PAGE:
In her column on the ninety-eighth anniversary of the Gipper’s birth, Peggy Noonan heralded the new-found serioiusness of the Republicans:Â They hadn’t been this way in years!.Â She cautioned them not to get overconfident, to return their focus and not to “revert to the triumphalism of the Bush era, when they often got giddy and thick-necked and spiked the ball.”
Perhaps, they had become so giddy and thick-necked because when then-President Bush won re-election in 2004, increasing Republican majorities in both Houses of Congress, it was the first time in more than three-quarters of a century (since 1928) that Republicans retained control of the White House and both houses for two consecutive congresses.
in 2004, the then-senior Senators of Alaska and Virginia, Ted Stevens and John Warner, respectively, were the only incumbent Republicans in that chamber who had been alive the last time their party had so been returned to power.Â And back in 1928, Stevens was not yet 5 and Warner, at 21 months, just learning to talk.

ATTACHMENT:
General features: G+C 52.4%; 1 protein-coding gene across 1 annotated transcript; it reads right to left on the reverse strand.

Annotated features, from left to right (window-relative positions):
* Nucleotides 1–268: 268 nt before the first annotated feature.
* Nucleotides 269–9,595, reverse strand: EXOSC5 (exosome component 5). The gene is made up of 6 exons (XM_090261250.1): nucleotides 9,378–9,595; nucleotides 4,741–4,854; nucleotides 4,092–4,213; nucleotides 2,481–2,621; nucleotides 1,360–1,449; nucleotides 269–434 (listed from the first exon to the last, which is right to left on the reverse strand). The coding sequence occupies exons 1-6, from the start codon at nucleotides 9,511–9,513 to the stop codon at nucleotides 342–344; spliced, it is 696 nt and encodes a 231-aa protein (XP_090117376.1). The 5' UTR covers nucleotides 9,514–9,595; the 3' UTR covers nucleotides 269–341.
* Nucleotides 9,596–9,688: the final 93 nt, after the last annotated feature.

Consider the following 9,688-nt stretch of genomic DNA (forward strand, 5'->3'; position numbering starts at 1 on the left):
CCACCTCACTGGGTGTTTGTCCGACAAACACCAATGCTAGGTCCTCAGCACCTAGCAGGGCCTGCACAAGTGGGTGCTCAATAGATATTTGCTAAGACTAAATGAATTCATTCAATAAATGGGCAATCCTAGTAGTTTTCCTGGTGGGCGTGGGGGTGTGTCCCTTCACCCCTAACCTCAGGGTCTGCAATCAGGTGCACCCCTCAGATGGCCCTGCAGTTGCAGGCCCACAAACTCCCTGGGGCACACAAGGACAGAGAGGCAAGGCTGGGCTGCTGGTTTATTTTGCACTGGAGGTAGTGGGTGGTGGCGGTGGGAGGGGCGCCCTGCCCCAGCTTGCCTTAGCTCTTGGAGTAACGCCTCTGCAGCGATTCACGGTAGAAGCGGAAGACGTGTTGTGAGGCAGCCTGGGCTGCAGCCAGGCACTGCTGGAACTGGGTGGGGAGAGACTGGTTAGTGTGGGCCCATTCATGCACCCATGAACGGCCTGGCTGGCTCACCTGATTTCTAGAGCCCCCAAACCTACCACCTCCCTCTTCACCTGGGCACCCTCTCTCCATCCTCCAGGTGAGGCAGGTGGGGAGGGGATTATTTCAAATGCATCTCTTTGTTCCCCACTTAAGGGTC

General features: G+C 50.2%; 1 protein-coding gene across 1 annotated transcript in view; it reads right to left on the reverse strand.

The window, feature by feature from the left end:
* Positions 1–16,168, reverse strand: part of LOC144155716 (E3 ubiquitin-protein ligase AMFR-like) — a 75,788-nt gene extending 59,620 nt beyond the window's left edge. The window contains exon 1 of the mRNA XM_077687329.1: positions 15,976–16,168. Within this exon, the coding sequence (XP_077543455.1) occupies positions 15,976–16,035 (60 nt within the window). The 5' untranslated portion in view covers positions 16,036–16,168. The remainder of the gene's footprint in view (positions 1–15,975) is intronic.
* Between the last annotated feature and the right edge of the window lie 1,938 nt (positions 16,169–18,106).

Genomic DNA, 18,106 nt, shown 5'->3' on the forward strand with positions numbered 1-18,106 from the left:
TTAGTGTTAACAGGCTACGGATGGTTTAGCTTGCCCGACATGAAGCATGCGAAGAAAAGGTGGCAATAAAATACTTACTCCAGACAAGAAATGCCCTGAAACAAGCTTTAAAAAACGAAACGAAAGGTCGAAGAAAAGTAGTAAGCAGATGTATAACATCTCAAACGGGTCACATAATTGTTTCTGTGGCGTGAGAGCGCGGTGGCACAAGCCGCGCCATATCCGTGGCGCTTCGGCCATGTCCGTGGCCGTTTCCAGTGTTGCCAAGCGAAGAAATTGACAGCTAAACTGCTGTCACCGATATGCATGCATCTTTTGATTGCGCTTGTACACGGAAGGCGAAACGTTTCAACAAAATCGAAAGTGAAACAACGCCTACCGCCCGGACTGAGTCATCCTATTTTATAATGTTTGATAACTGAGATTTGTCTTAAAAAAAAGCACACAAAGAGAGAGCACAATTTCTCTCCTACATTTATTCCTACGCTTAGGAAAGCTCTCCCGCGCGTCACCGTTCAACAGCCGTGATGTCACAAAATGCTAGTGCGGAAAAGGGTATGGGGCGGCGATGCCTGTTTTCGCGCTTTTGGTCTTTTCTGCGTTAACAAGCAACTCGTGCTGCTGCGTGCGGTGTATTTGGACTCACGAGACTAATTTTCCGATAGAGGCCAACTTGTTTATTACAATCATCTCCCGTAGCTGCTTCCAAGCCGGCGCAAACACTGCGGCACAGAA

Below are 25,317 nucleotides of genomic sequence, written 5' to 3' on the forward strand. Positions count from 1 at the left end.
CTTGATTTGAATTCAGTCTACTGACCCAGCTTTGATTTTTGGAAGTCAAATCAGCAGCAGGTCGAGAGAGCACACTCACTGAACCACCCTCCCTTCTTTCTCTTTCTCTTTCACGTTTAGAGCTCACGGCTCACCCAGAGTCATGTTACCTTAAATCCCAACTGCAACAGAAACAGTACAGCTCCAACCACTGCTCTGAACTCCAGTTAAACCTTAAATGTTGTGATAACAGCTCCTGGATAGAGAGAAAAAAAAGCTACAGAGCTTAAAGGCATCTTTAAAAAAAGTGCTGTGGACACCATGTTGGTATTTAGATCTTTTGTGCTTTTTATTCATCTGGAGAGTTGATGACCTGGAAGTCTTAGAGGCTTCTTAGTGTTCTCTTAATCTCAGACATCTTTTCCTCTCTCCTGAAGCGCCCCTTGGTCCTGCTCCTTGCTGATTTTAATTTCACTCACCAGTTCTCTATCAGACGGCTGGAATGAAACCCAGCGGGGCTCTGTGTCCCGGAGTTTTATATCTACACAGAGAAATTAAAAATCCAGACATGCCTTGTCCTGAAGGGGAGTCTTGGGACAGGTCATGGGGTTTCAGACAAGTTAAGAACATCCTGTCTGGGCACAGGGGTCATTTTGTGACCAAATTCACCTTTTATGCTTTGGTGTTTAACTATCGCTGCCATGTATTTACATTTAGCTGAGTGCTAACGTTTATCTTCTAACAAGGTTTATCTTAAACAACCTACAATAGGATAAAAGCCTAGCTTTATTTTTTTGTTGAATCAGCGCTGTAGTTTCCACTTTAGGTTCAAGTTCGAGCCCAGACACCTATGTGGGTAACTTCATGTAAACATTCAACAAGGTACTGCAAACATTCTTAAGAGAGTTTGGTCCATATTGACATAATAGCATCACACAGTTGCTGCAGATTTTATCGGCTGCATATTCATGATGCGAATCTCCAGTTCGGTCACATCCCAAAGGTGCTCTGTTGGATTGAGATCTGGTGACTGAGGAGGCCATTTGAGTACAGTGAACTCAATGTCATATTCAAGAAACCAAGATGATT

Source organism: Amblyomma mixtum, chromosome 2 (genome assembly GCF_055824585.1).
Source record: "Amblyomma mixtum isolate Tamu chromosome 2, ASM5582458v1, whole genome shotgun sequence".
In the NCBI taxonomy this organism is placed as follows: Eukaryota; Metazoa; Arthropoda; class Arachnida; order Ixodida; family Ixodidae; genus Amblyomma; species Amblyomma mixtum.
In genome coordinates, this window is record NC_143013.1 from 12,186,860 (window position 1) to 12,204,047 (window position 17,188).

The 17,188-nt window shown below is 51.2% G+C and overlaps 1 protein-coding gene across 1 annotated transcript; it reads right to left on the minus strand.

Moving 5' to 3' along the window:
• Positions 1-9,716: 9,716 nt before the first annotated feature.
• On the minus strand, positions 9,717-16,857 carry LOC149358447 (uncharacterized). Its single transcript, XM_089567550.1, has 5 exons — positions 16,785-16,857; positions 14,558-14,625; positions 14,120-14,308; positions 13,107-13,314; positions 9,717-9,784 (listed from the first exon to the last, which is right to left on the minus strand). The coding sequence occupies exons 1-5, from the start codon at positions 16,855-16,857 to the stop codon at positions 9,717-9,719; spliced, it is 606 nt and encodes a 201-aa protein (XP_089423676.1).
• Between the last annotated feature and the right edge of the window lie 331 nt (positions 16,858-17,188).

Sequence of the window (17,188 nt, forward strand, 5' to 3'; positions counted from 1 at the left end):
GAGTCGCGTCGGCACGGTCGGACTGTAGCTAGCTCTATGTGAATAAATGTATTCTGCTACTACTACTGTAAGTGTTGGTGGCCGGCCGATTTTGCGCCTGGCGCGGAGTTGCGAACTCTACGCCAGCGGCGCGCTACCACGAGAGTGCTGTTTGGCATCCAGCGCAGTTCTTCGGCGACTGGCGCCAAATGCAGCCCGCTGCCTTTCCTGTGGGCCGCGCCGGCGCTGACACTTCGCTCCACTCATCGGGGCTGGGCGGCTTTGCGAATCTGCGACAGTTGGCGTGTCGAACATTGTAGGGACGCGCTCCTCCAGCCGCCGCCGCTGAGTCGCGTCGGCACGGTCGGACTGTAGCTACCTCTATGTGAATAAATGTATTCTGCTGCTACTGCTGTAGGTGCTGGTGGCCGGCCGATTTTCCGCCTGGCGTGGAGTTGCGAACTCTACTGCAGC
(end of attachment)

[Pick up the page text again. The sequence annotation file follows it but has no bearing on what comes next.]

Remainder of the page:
Simply put, Republicans didn’t know what it was like to keep a majority at the executive and legislative level.
Now, that they have lost both, let us hope that they have learned their lesson.Â Should the GOP do well in ’10 and ’12, there will be numerous congressional Republicans who will know what it’s like to have held power and lost it, with others joining them who had observed this phenomenon from the sidelines.
In his latest blog post, Michael Barone touts polls showing Republicans doing well in a number of upcoming elections.Â Perhaps, this is because as voters witness the Democrats’ extravagence, they’re beginning to believe the GOP has learned its lessons.Â Â Or, at least hoping it has.